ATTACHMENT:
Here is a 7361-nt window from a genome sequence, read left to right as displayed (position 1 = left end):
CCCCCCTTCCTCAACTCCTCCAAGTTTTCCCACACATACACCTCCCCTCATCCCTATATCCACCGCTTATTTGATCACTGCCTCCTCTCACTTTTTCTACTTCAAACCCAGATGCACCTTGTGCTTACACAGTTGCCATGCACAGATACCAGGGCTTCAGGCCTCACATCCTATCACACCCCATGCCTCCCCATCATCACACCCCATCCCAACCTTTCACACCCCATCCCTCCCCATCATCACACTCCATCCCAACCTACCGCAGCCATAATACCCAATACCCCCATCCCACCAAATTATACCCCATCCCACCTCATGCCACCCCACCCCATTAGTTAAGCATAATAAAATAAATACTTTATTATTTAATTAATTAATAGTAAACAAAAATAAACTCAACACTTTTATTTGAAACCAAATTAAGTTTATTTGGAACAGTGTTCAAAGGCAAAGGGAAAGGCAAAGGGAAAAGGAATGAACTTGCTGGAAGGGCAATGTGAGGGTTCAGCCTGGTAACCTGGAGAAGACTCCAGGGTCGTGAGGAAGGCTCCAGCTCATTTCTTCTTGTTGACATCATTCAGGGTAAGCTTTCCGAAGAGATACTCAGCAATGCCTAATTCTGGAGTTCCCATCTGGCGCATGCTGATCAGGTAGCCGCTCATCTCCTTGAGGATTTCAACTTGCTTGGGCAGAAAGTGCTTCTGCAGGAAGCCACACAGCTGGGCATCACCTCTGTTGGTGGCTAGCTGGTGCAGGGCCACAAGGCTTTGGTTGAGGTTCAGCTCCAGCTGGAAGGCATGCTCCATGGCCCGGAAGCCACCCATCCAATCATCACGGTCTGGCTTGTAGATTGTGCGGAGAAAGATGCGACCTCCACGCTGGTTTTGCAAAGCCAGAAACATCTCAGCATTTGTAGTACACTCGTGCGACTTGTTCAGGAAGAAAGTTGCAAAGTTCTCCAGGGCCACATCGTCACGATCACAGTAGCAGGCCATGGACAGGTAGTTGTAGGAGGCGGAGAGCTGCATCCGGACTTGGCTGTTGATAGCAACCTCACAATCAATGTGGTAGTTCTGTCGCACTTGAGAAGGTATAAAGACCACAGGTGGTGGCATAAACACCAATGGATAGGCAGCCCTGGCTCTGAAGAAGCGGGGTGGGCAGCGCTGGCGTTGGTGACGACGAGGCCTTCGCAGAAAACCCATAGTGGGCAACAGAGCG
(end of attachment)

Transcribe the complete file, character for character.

Here is a 7361-nt window from a genome sequence, read left to right as displayed (position 1 = left end):
CCCCCCTTCCTCAACTCCTCCAAGTTTTCCCACACATACACCTCCCCTCATCCCTATATCCACCGCTTATTTGATCACTGCCTCCTCTCACTTTTTCTACTTCAAACCCAGATGCACCTTGTGCTTACACAGTTGCCATGCACAGATACCAGGGCTTCAGGCCTCACATCCTATCACACCCCATGCCTCCCCATCATCACACCCCATCCCAACCTTTCACACCCCATCCCTCCCCATCATCACACTCCATCCCAACCTACCGCAGCCATAATACCCAATACCCCCATCCCACCAAATTATACCCCATCCCACCTCATGCCACCCCACCCCATTAGTTAAGCATAATAAAATAAATACTTTATTATTTAATTAATTAATAGTAAACAAAAATAAACTCAACACTTTTATTTGAAACCAAATTAAGTTTATTTGGAACAGTGTTCAAAGGCAAAGGGAAAGGCAAAGGGAAAAGGAATGAACTTGCTGGAAGGGCAATGTGAGGGTTCAGCCTGGTAACCTGGAGAAGACTCCAGGGTCGTGAGGAAGGCTCCAGCTCATTTCTTCTTGTTGACATCATTCAGGGTAAGCTTTCCGAAGAGATACTCAGCAATGCCTAATTCTGGAGTTCCCATCTGGCGCATGCTGATCAGGTAGCCGCTCATCTCCTTGAGGATTTCAACTTGCTTGGGCAGAAAGTGCTTCTGCAGGAAGCCACACAGCTGGGCATCACCTCTGTTGGTGGCTAGCTGGTGCAGGGCCACAAGGCTTTGGTTGAGGTTCAGCTCCAGCTGGAAGGCATGCTCCATGGCCCGGAAGCCACCCATCCAATCATCACGGTCTGGCTTGTAGATTGTGCGGAGAAAGATGCGACCTCCACGCTGGTTTTGCAAAGCCAGAAACATCTCAGCATTTGTAGTACACTCGTGCGACTTGTTCAGGAAGAAAGTTGCAAAGTTCTCCAGGGCCACATCGTCACGATCACAGTAGCAGGCCATGGACAGGTAGTTGTAGGAGGCGGAGAGCTGCATCCGGACTTGGCTGTTGATAGCAACCTCACAATCAATGTGGTAGTTCTGTCGCACTTGAGAAGGTATAAAGACCACAGGTGGTGGCATAAACACCAATGGATAGGCAGCCCTGGCTCTGAAGAAGCGGGGTGGGCAGCGCTGGCGTTGGTGACGACGAGGCCTTCGCAGAAAACCCATAGTGGGCAACAGAGCG